Of the nine Purdue University faculty members that won the National Science Foundation's most prestigious honor for outstanding young researchers in 2011, four were women STEM faculty.
The NSF issues about 400 Faculty Early Career Development awards annually. Purdue's 2011 women recipients were Alina Alexeenko, Monica Cardella, Olga Vitek and Yoon Yeo.
Details about the Purdue awardees and their research follow:
Alexeenko, an assistant professor in the School of Aeronautics and Astronautics, will use her grant to learn how to apply the principles of "Knudsen forces," or forces exerted by the movement of gas molecules, to the field of nanotechnology. Knowledge about the forces is needed to design high-precision thermal sensors, miniature motors and tiny machines called microelectromechanical systems, or MEMS, and to improve the accuracy of a widely used research tool called an atomic force microscope. Textbooks contain little information about the physics of Knudsen forces, although they can profoundly influence the motion of MEMS components in the presence of heating or cooling. The project includes curriculum development and work to create simulation tools and the world's largest and smallest Crookes radiometers, ornamental devices consisting of a sealed glass chamber housing metallic vanes that spin when exposed to sunlight. Knudsen forces cause the vanes to spin inside the devices, which are also called light mills.
Cardella, an assistant professor in the School of Engineering Education, will use her grant to study how engineering students' learning experiences in mathematics courses impact how they learn engineering design. Since design is closely tied to innovation, the impact on preparation of the technical workforce in the United States is potentially important. Cardella will use a "verbal protocol" method, which enables researchers to understand the thought process by having students verbalize how they are solving a problem. Understanding how students differ according to demographics could help increase the number of young people who choose to study engineering. About 90 students will be included in the study. The project aims to improve undergraduate engineering education, while at the same time focusing attention on mathematics education at the K-12 level. She plans to widely disseminate the project's results, including outreach to K-12 educators through workshops. The project overlaps with NSF's focus on preparing an engineering workforce with new capabilities and expertise and developing innovative learning systems.
Statistical Tools to Aid Proteomics, Metabolomics and Ionomics
Vitek, an associate professor of statistics and computer science, will use her grant to develop statistical and computational tools for the fields of proteomics, metabolomics and ionomics, which examine the interactions of groups of biological molecules and identify potential biomarkers for disease. Commonly used technology in these fields, such as nuclear magnetic resonance and mass spectrometry, create large and complex datasets that are difficult to process and interpret. Vitek will develop statistical methodology and software that more accurately identifies and quantifies proteins, metabolites and ions from these high-throughput experiments. The approach will use statistical methods and information available from existing databases to increase the sensitivity, accuracy and scope of interpretation of this data and will assist in the optimal design of targeted follow-up experiments. Vitek will use screens of the yeast S. cerevisiae as a demonstration model to benchmark the methods. Vitek also will make case studies available to the community, offer interdisciplinary tutorials and courses, and mentor students across departments to help bridge the communication gap among biologists, chemists and statisticians.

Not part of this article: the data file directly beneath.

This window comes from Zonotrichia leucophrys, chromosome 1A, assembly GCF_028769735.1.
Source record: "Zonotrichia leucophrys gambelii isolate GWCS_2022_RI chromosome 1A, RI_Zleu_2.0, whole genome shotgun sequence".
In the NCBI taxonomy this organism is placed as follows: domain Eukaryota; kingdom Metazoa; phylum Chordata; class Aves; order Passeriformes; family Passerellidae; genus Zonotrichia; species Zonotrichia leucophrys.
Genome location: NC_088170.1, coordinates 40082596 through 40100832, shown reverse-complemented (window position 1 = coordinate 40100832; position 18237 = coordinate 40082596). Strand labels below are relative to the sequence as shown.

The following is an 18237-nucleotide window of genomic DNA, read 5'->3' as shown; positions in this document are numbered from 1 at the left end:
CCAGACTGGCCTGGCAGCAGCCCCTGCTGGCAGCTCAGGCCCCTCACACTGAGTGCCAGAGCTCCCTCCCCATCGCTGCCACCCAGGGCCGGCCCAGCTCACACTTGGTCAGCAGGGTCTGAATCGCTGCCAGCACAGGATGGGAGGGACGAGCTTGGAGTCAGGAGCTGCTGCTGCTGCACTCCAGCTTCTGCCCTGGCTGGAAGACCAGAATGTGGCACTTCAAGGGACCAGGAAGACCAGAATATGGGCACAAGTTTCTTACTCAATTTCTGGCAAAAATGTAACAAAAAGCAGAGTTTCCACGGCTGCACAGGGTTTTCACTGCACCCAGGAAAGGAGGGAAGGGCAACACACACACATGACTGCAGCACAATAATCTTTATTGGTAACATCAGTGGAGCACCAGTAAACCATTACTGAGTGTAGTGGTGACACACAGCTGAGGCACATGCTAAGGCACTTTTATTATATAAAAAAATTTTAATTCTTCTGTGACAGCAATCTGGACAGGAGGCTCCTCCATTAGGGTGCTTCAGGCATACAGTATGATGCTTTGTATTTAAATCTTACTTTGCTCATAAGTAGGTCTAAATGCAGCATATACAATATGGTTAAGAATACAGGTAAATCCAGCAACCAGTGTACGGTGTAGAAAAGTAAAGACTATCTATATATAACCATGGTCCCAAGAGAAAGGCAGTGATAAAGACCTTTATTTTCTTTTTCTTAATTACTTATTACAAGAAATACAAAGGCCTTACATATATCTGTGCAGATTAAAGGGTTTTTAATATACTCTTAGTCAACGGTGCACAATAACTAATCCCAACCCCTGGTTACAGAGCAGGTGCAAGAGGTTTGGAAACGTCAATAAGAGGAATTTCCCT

Cystic Fibrosis Drug Delivery
Yeo, an assistant professor of industrial and physical pharmacy, will use her grant to create new drug-delivery systems to help in the treatment of cystic fibrosis, the chronic lung disease caused by genetic defects. Direct delivery of drugs is challenging because of a thick mucous barrier that develops in the lungs as part of the disease. Yeo plans to create a layer of sugar-based biomaterial that can encapsulate nanoparticles and create a channel through the mucous as it dissolves. The sugars attract water and thin the mucous, allowing the therapeutic nanoparticle to slip through and reach the targeted lung cells. She is working to develop formulations that create fluffy particles that can be easily inhaled into the lungs. Yeo also is using the grant to create an outreach program to interest high school students in science. Undergraduates in the Engineering Projects in Community Service, or EPICS, program will create materials and activities for science teachers describing microparticles, their common uses and the chemistry involved.